It seems unbelievable the Packers would select a quarterback with the fifth pick — especially after using last year's top pick on Aaron Rodgers — but general manager Ted Thompson hasn't ruled it out.
Sure, that may be simple draft subterfuge — practically everything uttered by GMs and coaches at this time of year is an out and out lie. But when Thompson said passing over Young would be akin to passing over the athletic Michael Jordan to take the so-called sure thing in Sam Bowie, well, that's pretty strong talk.
Now, as for my mock Tagliabue announcement with Leinart, that's not as outlandish as you might think, as my brief mock draft will show.
Picking first, Houston, of course, will take USC's Reggie Bush.
Picking second is New Orleans. This, as I said last week, is the key pick of the draft. The Saints don't need a quarterback and, therefore, would like to move out of this pick, but, at this point at least, they have been underwhelmed by trade offers. Thus, the Saints stay at No. 2 and pick the guy the Packers want, defensive end Mario Williams from North Carolina State.
Picking third is Tennessee. The coaches love Leinart, mostly because he can play today, and they need wins today to keep their jobs. The general manager — no doubt thinking back to his gamble on a raw but talented Steve McNair — loves Young. There's some sentiment to get the home-state product, quarterback Jay Cutler of Vanderbilt. Since NFL draft war rooms are not a democracy, the Titans go with Young.
Picking fourth are the News York Jets. With so much money invested in the quarterback position already with brittle starter Chad Pennington and insurance policy Patrick Ramsey, there's a decent chance they'd go with offensive tackle D'Brickshaw Ferguson to give them some protection.
Voila. Leinart is available at No. 5.
So, Ted Thompson, what do you do?
Sure, Leinart isn't Michael Jordan. But he's a winner, and given a few months to catch up, he'd almost certainly be better than Rodgers by the time the regular season kicks off.
You'd think that, at least, but only Thompson and the coaching staff know what they have in Rodgers. Since reporters weren't allowed to watch practice last season, nobody outside of the Packers' football people knows a thing about Rodgers' development.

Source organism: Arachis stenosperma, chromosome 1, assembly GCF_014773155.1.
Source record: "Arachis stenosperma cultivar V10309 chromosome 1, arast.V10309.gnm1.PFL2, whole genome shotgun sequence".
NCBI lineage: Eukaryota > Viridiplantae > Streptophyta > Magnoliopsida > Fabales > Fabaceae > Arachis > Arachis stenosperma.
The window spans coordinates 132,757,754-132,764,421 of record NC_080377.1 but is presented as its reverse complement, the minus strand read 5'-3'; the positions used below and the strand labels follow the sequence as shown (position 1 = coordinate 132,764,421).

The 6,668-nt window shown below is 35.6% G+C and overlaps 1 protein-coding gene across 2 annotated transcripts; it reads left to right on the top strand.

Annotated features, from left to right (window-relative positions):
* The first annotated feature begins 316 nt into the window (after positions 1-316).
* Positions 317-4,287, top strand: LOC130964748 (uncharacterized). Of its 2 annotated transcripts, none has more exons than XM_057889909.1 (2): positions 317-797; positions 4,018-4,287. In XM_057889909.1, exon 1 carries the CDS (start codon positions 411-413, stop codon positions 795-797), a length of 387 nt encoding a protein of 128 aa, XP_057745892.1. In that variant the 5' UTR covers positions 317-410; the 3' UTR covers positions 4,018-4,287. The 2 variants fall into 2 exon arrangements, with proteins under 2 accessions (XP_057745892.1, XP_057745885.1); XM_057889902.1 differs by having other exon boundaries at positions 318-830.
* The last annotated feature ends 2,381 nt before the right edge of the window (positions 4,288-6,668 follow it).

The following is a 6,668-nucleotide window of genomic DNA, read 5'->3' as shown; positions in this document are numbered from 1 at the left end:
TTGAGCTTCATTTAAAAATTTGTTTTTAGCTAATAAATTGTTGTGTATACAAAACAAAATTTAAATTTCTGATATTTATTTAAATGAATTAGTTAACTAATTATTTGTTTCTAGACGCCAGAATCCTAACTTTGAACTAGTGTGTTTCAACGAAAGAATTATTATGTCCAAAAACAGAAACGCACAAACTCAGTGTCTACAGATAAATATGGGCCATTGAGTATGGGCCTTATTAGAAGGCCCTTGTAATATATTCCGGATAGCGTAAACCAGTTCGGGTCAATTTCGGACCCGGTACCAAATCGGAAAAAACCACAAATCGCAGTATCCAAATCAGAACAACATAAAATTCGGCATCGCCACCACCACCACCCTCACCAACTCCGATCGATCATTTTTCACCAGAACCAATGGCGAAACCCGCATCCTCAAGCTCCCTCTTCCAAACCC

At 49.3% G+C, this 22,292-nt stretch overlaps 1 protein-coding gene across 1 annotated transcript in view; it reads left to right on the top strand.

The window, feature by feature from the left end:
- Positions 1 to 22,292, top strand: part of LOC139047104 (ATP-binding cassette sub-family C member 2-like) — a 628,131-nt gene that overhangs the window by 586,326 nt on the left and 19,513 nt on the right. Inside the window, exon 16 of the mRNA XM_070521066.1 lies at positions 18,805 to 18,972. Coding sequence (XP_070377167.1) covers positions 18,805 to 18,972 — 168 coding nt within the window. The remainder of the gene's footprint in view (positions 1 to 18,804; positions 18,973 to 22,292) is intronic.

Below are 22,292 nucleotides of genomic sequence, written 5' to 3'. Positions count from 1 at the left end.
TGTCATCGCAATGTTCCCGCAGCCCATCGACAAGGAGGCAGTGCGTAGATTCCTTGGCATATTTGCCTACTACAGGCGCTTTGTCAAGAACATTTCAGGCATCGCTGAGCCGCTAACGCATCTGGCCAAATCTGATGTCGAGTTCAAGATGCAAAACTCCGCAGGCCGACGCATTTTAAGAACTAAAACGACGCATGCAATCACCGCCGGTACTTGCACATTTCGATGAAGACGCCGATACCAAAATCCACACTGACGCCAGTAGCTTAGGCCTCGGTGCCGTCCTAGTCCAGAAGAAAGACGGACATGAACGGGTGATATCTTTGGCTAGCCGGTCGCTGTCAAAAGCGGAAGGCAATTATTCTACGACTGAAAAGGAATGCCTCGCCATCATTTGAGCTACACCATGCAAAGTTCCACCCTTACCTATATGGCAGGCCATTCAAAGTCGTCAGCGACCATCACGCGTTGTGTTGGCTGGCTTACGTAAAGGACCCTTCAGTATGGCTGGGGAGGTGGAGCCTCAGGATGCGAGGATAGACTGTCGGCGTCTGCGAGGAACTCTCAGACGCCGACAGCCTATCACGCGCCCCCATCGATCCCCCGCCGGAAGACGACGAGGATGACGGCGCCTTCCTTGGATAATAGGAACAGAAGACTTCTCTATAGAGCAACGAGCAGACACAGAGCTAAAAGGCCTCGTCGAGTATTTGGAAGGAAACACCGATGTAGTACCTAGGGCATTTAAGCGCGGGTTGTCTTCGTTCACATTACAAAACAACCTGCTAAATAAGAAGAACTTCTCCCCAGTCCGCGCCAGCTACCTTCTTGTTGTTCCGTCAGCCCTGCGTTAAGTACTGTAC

So, if Rodgers made strides and showed enough promise to be the starter this season or next, then the Packers will giddily shop the pick to all comers, move down a slot or three, acquire some more picks, and get a few players they like and need. But, what if Rodgers' development has been a disappointment? Then what? Do the Packers take Leinart (or Young or Cutler, depending on how the draft actually unfolds), at the risk of wasting a year's worth of money and coaching on Rodgers, not to mention almost certainly pushing Brett Favre out the door?
It's a huge, franchise-turning decision.
By taking quarterback No. 1 again, the Packers in essence have drafted no players of instant impact for two consecutive seasons. That's not the way to improve your team. Sure, the Packers would trade Rodgers, but they'd be lucky to get a second- or third-rounder for him, since 23 other teams could have drafted him in 2005, and everyone knows the Packers would have to unload him.
And, of course, there's no such thing as a sure thing when you draft a quarterback in the first round. More than half of them wind up busts, so no matter how sold you are on Leinart (or Young), there's no guarantee he'll turn into the star you're sure he'll become.
Then again, doing the safe thing isn't always the wise thing. Just ask the Portland Trail Blazers, who wound up with Bowie but could have had Jordan.
Lawrence is a regular contributor to PackerReport.com. Send comments to firstname.lastname@example.org.